Why Warren Buffett’s $5 Billion Airline Debacle Wasn’t Actually a Mistake

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Warren Buffett might be one of the most successful investors in stock market history, but he doesn’t hesitate to admit that he makes mistakes. In his long history at Berkshire Hathaway (NYSE:BRK.A) (NYSE:BRK.B), Buffett has had plenty of time to make moves that in hindsight have cost the insurance conglomerate and its shareholders billions of dollars.

One of Buffett’s most recent moves to receive criticism from investors is his handling of Berkshire’s holdings of airline stocks in the immediate aftermath of the COVID-19 pandemic. Many point simply to the terrible result of selling at which proved to be just about the absolute low point in the pandemic-driven sell-off. But results-oriented thinking can lead to misleading conclusions that in the end can keep you from becoming a better investor.

A short history of Buffett’s latest airline investments

Buffett has long been a skeptic of airline investments, noting their history of bankruptcies and destruction of shareholder value. It was therefore surprising for many to see Berkshire build up significant positions in Delta Air Lines (NYSE:DAL), Southwest Airlines (NYSE:LUV), American Airlines Group (NASDAQ:AAL), and United Airlines Holdings (NASDAQ:UAL) starting in 2016.

By early 2020, Berkshire’s stakes in a couple of his airline holdings had reached 10%. There was even speculation that Berkshire would buy an airline outright.

Yet as the pandemic brought air travel to a halt, Buffett made an about face during the spring of 2020. He made substantial sales of airline stocks in early April and then exited all of his positions by the 2020 shareholder meeting in early May.

Since then, airline stocks have recovered sharply. By one account, had Buffett held on to his stocks, then they would be worth nearly $5 billion more than the sales proceeds he actually got.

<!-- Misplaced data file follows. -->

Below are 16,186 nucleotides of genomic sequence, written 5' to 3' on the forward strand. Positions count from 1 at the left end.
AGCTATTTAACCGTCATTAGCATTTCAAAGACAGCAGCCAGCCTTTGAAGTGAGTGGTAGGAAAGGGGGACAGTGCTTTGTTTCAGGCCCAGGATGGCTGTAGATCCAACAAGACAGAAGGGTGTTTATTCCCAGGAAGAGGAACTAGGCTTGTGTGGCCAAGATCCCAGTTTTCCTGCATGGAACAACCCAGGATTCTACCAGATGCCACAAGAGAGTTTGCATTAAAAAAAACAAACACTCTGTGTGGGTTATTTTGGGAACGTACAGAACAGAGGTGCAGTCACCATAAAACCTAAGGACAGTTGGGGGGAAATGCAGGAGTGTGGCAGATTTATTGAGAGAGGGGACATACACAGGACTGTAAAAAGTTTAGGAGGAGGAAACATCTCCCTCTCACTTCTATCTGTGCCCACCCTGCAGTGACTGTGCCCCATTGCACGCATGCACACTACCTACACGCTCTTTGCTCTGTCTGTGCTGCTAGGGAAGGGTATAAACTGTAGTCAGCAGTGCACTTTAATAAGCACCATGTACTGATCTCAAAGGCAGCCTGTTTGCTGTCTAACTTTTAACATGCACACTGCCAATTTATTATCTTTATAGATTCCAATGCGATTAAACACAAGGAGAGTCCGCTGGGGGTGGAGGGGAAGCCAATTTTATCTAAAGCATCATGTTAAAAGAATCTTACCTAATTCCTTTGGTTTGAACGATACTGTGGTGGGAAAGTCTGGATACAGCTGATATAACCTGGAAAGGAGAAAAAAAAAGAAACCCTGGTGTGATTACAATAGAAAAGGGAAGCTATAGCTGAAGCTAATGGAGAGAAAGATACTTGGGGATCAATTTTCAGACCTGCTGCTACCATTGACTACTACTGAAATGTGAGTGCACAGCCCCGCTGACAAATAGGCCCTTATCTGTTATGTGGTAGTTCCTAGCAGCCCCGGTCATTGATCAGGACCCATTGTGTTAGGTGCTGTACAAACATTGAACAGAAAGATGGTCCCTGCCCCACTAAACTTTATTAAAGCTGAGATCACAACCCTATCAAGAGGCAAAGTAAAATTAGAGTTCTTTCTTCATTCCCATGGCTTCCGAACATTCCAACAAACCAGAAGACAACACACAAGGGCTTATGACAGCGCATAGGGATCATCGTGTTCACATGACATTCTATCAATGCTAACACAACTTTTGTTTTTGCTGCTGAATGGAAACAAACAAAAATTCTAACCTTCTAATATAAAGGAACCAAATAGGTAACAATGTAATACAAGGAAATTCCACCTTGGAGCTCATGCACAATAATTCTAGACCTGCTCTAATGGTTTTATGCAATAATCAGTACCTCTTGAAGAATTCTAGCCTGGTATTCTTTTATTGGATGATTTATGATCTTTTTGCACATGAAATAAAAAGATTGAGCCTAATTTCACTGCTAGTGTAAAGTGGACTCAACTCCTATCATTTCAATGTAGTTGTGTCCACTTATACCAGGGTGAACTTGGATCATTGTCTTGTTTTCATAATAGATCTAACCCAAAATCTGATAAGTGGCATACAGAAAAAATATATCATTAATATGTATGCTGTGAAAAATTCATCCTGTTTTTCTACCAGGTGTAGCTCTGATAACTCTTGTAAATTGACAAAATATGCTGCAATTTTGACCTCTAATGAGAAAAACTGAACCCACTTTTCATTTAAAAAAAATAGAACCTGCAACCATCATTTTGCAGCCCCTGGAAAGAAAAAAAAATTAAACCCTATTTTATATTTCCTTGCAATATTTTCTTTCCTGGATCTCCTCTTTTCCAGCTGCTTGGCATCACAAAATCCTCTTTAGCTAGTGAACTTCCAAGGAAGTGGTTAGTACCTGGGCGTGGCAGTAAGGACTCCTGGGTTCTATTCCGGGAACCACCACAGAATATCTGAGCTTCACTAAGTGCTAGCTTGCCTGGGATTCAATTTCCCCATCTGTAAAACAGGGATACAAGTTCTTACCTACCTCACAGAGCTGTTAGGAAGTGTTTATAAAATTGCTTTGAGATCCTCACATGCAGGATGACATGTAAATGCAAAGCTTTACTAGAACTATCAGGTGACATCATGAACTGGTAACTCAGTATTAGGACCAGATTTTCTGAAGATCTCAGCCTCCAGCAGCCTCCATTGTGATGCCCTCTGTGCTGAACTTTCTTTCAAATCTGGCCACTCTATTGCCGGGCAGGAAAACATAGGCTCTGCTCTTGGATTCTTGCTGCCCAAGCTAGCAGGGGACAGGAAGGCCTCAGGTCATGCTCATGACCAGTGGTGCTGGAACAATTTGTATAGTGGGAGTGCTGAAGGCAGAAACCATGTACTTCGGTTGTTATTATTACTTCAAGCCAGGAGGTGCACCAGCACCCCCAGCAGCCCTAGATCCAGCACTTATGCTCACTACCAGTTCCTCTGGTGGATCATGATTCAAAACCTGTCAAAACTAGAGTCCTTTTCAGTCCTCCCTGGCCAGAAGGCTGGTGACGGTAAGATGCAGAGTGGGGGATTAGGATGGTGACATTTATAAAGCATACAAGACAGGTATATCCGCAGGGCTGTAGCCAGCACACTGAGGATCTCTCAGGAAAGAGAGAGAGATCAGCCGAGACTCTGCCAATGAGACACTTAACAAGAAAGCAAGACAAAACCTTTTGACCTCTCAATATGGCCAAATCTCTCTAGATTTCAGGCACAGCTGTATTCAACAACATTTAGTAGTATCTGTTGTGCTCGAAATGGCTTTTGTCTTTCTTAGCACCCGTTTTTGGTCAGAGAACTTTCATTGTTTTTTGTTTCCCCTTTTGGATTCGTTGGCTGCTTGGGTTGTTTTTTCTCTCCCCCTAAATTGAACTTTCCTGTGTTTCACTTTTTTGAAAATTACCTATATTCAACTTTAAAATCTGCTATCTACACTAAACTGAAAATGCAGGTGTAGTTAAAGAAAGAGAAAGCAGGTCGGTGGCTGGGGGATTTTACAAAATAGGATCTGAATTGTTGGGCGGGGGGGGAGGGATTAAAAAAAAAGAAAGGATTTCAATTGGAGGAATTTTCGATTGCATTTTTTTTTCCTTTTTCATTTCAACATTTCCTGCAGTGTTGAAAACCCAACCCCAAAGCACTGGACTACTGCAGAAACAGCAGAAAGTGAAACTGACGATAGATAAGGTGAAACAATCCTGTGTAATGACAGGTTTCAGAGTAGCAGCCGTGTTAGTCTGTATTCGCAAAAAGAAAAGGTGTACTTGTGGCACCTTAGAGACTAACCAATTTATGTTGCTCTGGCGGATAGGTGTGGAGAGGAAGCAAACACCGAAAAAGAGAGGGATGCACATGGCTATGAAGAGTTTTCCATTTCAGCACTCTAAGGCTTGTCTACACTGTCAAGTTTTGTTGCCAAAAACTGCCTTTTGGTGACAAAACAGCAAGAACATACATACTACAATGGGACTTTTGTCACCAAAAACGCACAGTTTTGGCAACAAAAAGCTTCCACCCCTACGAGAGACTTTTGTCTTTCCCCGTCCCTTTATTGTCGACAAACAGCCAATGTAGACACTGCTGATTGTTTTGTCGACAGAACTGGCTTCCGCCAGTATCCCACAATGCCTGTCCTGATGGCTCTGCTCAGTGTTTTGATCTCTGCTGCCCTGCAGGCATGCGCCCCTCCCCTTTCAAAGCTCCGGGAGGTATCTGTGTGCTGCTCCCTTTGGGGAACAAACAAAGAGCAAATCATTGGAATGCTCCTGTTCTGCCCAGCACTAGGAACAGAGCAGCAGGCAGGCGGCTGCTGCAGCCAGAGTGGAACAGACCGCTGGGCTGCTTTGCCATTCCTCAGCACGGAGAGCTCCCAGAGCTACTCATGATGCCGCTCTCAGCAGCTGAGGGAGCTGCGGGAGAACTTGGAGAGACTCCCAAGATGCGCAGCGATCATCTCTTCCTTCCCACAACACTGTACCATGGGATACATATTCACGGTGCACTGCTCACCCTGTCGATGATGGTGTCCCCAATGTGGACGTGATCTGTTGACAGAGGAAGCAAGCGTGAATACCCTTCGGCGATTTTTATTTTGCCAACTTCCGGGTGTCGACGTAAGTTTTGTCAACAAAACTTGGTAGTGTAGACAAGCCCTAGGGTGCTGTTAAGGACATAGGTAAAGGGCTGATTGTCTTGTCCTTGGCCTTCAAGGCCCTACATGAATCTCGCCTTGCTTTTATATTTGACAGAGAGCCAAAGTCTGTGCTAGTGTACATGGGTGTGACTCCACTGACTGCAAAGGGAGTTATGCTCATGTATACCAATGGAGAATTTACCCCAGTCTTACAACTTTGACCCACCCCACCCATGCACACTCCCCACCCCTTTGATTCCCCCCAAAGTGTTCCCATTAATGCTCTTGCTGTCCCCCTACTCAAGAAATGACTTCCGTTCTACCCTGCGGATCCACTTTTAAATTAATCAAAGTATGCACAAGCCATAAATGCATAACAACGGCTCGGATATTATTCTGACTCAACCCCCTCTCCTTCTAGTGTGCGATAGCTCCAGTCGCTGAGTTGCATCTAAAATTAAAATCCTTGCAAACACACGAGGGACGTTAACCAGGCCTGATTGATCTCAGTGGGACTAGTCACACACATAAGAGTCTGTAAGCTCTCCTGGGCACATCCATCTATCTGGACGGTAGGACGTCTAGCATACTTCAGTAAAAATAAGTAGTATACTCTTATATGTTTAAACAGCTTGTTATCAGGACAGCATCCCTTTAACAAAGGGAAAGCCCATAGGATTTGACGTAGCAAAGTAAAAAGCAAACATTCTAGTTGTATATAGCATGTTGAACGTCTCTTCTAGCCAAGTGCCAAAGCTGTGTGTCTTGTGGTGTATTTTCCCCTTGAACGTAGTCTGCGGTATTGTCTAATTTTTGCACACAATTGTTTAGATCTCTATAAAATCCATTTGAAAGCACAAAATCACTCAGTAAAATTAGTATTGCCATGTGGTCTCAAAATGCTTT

Buffett thinks in bets

As big a blunder as that might seem, the apparent lost opportunity is only a mistake from the viewpoint of what actually happened. But as decision strategist and world-class poker player Annie Duke explains in her book Thinking in Bets, relying on results-oriented thinking can be dangerous.

Buffett has made his rationale for selling airline stocks quite clear:

  • Although there was a chance that the government would step in to bail out airlines, it was far from a foregone conclusion at the time. Indeed, had Berkshire held on to its position, the government might well have been less inclined to offer assistance, jeopardizing the airlines’ future. Moreover, much of that assistance came in the form of outright grants that airlines won’t have to repay — a move that still rankles some who argued that small businesses should get the same level of support.
  • Even now, airlines still face big hurdles. Although domestic travel has opened up significantly, there are still substantial restrictions on the international routes that Delta, American, and United rely on for much of their sales and profits. Debt levels are higher than they were before the pandemic as well.
  • Business travel might yet never return to pre-pandemic levels. Innovations like improved video conferencing and remote work arrangements are here to stay, and they’ll likely displace at least a fraction of air travel indefinitely.

Of course, Buffett couldn’t be certain that his worst-case scenarios would come true. But again, that’s not the right metric to use. As Duke explains, “What makes a great decision is not that it has a great outcome. A great decision is the result of a good process, and that process must include an attempt to accurately represent our own state of knowledge. That state of knowledge, in turn, is some variation of ‘I’m not sure.'”

In other words, there’s nothing wrong with embracing the uncertainty inherent in any decision. Great decision-makers won’t get great results every time, but their superior processes will lead to superior performance much of the time. In investing, that’s all you need to succeed.

Be a better investor

 Instead of spending time congratulating yourself for stocks that go up and beating yourself up over stocks that go down, the better path to become a smarter investor is to look more closely at your decision-making process to make sure it’s as strong as it can be. The more you focus on putting the odds in your favor, the more likely it is you’ll find the same investment success that Buffett is famous for.

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This article represents the opinion of the writer, who may disagree with the “official” recommendation position of a Motley Fool premium advisory service. We’re motley! Questioning an investing thesis — even one of our own — helps us all think critically about investing and make decisions that help us become smarter, happier, and richer.

Dan Caplinger owns shares of Berkshire Hathaway (B shares). The Motley Fool owns shares of and recommends Berkshire Hathaway (B shares). The Motley Fool recommends Delta Air Lines and Southwest Airlines and recommends the following options: long January 2023 $200 calls on Berkshire Hathaway (B shares), short January 2023 $200 puts on Berkshire Hathaway (B shares), and short January 2023 $265 calls on Berkshire Hathaway (B shares). The Motley Fool has a disclosure policy.